Sometimes the news can be, well, not so inspiring. When headlines get you down, it’s important to remember that positive things are still happening all around us. Here are five hopeful and encouraging stories to pay attention to this week:
Lunches of Love
10-year-old Liam Hannon of Cambridge, Massachusetts, has taken the problem of homelessness to heart. After a summer reading assignment inspired him to look through an educational website on the issue, Liam began taking time each week to make brown-bag lunches for his homeless neighbors. Soon, he enlisted his friends’ help. Every week, they make upwards of 56 lunches and distribute them among the homeless population in his area. Liam says that “Whenever I see them [the homeless], they seem like they’re sort of sad or depressed, but when we go over to them, they sort of light up and become more open.” Read more.
Christopher Hopkins, NPR swing editor, accidentally posted a personal update about his daughter on NPR’s Facebook page. Although he quickly realized what he had done and edited the post, little 1-year-old Ramona, who evidently adores cats more than anything else on this earth, had already captured the hearts of more than a few fans. In light of recent tragedies, Ramona’s “shrieking, spasmodic joy” over a couple of felines was, for many an NPR follower, just what the doctor ordered. Read more.
Denzel Meets His Biggest Fan
Denzel Washington got a little lost on the way to a restaurant in Chicago last weekend. When the Academy Award-winning actor decided to stop and ask for directions, he happened to meet one of his biggest fans. Eighty-six-year-old Juanita Hubbard greeted the actor with shock and joy; “I’m not going to let you go!” she exclaimed. The video of their encounter has since gone viral. Hubbard noted of the experience: “It was just like talking to one of my own sons.” Read more.
Home Is Where the Art Is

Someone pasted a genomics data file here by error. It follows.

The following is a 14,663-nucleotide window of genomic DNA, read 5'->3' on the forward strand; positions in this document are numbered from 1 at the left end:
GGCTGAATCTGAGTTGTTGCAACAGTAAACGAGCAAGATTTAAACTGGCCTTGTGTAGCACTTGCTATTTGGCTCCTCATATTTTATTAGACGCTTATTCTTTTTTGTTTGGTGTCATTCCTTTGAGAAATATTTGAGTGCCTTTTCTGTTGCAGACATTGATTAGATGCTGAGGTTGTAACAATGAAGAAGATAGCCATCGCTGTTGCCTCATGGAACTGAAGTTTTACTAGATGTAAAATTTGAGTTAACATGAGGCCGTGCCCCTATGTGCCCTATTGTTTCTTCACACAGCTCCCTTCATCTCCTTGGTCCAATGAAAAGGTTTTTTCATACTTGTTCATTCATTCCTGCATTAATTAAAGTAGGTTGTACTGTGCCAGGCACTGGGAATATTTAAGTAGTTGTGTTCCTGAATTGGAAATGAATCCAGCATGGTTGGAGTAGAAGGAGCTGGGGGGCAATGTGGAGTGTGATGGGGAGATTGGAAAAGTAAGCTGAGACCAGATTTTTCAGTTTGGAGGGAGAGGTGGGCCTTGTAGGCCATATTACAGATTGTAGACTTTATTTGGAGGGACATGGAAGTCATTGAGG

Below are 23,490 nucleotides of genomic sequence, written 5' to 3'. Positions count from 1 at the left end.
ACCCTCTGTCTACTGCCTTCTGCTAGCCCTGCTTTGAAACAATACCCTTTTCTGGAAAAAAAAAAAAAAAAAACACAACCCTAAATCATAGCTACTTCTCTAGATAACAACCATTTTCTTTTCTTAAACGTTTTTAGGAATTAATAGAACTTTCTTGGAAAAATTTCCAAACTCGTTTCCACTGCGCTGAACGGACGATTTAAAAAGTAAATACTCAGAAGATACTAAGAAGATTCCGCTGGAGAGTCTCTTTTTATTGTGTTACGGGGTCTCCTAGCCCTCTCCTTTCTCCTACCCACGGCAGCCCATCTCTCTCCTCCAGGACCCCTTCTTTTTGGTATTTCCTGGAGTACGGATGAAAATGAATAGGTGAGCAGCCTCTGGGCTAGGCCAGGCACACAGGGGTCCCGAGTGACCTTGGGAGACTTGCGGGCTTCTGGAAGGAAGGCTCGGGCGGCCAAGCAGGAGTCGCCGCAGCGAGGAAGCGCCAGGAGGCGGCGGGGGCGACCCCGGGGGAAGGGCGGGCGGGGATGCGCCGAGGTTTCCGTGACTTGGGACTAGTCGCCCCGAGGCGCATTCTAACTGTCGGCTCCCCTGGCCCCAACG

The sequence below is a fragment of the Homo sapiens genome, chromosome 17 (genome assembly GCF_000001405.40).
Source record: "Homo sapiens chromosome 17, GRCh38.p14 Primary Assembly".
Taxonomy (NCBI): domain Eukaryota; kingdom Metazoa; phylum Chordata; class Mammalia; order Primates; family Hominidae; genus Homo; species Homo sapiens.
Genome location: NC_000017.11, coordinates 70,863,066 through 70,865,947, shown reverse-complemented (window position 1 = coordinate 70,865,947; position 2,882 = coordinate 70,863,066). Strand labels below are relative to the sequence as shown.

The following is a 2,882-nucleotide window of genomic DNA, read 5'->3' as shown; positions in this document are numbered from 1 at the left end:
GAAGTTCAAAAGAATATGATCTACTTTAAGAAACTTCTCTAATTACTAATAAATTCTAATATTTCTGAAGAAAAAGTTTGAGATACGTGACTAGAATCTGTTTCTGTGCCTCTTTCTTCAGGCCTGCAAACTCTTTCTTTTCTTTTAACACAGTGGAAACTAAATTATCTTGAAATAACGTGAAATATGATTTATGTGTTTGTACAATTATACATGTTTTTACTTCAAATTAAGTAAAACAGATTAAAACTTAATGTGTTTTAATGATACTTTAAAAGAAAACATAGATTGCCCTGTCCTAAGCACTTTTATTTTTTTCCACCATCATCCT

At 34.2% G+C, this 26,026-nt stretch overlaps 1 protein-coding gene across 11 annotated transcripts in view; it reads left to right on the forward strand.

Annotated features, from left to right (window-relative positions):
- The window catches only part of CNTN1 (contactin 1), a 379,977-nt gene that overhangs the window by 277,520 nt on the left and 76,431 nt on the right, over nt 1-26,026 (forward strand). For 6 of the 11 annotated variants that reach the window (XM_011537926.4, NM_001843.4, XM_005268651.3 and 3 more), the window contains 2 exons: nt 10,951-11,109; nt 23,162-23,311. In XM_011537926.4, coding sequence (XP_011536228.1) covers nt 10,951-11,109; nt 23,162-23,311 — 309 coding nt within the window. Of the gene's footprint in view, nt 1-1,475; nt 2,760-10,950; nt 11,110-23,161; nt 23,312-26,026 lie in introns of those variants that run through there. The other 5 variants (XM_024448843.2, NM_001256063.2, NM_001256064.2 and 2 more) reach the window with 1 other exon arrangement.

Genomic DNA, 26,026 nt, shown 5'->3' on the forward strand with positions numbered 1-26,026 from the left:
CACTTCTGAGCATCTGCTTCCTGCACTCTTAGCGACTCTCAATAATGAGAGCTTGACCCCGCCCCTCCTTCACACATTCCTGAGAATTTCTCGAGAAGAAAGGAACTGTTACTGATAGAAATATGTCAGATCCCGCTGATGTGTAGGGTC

Allison Stocks, 15, from Arlington, Virginia, was struck by a photo accompanying an article on housing for the homeless. The stark, barren walls of the family’s apartment moved her to want to help the new housing for the previously homeless feel like home. Allison started her own organization, Home Is Where the Art Is, collecting donations of artwork for people transitioning from homelessness or shelter living to a new home. “Although there weren’t a lot of things I was capable of doing,” she notes, “I could help make their apartments more inviting.” Allison has touched more than 50 people in her nonprofit’s first year alone. One art recipient expressed: “It’s a little taste of what the future will look like, when I have a real home.” Read more.
Love After Tragedy
Las Vegas blood centers were overwhelmed earlier this week after news broke about the mass shooting at an outdoor country music concert Sunday night. Individuals showed up as early as 3:48 a.m. Monday morning to donate blood and show their support for the victims. They formed lines that wrapped around the building and down the block and waited up to three hours. United Blood Services eventually had to close off donations for the day due to the influx of donors but has since resumed taking donations. The donors’ acts of caring prove how people can come together to help others in the face of tragedy. Read more.